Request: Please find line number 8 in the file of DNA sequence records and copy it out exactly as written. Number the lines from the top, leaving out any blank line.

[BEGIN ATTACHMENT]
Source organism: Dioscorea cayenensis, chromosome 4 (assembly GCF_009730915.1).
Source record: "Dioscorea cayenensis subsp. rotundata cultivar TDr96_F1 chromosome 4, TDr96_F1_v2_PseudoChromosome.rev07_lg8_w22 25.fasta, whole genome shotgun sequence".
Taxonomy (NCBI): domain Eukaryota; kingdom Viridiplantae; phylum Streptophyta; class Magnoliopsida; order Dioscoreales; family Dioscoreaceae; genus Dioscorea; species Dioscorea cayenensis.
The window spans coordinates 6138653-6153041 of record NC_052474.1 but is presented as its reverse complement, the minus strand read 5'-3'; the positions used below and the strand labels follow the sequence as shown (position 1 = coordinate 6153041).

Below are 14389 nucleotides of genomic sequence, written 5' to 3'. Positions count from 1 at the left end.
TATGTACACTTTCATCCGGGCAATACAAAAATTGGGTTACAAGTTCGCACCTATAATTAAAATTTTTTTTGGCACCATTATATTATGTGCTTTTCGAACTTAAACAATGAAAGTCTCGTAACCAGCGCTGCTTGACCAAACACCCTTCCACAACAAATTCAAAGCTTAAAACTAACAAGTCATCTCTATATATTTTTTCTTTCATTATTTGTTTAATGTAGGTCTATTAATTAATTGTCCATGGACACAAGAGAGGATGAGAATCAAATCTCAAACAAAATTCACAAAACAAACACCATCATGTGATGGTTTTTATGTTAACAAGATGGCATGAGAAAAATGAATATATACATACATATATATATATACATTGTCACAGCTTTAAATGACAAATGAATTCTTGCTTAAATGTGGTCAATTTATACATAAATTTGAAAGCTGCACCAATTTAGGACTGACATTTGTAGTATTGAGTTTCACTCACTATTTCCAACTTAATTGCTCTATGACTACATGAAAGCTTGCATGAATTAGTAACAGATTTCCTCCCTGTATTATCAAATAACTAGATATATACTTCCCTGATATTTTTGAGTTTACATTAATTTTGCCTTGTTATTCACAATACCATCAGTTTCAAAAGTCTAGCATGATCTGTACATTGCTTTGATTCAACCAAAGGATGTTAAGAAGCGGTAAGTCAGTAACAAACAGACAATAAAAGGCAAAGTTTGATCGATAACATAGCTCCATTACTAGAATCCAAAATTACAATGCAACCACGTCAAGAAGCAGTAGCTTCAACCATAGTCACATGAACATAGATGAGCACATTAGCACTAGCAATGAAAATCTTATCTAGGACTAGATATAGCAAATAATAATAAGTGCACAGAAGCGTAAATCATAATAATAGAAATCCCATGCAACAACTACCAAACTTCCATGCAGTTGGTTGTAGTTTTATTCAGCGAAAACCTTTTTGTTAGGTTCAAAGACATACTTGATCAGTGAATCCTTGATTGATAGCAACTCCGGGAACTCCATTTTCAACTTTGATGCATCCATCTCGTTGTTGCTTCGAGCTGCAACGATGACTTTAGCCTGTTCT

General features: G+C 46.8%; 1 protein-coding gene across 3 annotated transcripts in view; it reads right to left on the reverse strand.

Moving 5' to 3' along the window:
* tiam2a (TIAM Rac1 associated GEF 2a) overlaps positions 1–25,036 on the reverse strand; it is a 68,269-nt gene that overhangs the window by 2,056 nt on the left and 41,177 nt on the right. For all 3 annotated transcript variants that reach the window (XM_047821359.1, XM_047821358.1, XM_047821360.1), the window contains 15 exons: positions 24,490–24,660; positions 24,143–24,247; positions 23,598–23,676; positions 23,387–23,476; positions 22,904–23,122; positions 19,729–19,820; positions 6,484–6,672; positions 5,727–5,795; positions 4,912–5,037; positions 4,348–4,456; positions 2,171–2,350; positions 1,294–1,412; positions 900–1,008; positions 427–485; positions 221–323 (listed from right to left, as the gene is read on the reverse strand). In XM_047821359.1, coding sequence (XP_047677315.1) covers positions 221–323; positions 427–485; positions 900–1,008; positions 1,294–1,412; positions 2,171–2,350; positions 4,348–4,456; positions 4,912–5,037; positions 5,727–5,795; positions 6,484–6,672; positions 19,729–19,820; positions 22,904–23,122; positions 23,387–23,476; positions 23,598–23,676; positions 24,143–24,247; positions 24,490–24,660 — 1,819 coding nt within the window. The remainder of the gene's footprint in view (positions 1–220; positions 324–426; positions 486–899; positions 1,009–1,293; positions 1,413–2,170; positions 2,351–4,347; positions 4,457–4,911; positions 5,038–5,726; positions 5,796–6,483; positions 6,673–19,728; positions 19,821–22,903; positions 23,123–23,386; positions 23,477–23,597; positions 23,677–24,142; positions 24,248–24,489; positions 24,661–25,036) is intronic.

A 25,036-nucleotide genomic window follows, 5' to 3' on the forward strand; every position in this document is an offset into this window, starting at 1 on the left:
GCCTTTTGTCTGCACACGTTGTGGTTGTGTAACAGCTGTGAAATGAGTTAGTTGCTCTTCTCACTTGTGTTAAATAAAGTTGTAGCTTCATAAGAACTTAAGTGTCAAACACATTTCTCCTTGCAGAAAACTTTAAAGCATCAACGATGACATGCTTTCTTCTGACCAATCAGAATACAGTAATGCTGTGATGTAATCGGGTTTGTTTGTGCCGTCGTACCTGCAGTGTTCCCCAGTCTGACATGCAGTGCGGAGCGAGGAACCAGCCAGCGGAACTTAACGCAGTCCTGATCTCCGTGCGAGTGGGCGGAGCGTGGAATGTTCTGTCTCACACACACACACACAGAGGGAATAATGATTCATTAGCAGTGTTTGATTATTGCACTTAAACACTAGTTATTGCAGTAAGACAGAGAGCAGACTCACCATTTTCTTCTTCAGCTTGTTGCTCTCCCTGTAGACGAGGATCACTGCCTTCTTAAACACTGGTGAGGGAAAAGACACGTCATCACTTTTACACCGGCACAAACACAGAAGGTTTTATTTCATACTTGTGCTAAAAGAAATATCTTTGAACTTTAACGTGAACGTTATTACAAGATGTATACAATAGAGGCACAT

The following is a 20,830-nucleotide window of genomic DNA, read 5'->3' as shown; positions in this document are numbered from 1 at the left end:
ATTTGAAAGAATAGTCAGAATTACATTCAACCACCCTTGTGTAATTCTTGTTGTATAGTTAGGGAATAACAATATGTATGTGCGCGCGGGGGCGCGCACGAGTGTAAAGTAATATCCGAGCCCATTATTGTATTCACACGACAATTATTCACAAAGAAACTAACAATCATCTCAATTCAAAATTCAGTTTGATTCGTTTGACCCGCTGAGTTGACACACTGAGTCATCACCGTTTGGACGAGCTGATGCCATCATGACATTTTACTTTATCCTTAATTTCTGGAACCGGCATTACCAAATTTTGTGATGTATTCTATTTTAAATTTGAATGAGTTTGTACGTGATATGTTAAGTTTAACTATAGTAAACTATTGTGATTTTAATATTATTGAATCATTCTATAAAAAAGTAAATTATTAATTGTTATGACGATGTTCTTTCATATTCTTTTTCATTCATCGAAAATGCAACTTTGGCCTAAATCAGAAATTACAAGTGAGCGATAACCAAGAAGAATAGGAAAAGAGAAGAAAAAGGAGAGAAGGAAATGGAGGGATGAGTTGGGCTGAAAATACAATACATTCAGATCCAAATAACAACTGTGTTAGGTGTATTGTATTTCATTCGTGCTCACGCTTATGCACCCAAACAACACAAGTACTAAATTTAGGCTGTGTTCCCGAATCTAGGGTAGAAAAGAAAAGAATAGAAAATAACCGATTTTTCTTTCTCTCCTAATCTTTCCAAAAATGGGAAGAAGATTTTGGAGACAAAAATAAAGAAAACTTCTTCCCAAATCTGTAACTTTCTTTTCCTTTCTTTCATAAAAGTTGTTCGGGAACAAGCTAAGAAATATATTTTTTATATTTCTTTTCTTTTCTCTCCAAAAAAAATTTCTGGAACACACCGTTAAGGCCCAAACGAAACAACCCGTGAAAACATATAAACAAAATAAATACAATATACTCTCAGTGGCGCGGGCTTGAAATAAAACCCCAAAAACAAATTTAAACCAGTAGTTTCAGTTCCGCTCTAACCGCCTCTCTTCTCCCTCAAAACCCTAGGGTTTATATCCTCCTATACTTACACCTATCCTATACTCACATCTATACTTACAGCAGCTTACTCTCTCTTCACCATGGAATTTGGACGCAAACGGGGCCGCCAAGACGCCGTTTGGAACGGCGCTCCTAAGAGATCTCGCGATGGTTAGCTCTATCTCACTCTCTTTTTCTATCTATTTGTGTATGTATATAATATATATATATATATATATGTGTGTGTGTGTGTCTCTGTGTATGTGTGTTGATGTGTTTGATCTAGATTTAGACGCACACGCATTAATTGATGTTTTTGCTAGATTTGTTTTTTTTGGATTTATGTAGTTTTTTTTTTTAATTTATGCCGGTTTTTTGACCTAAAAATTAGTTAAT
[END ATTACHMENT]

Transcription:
Moving 5' to 3' along the window: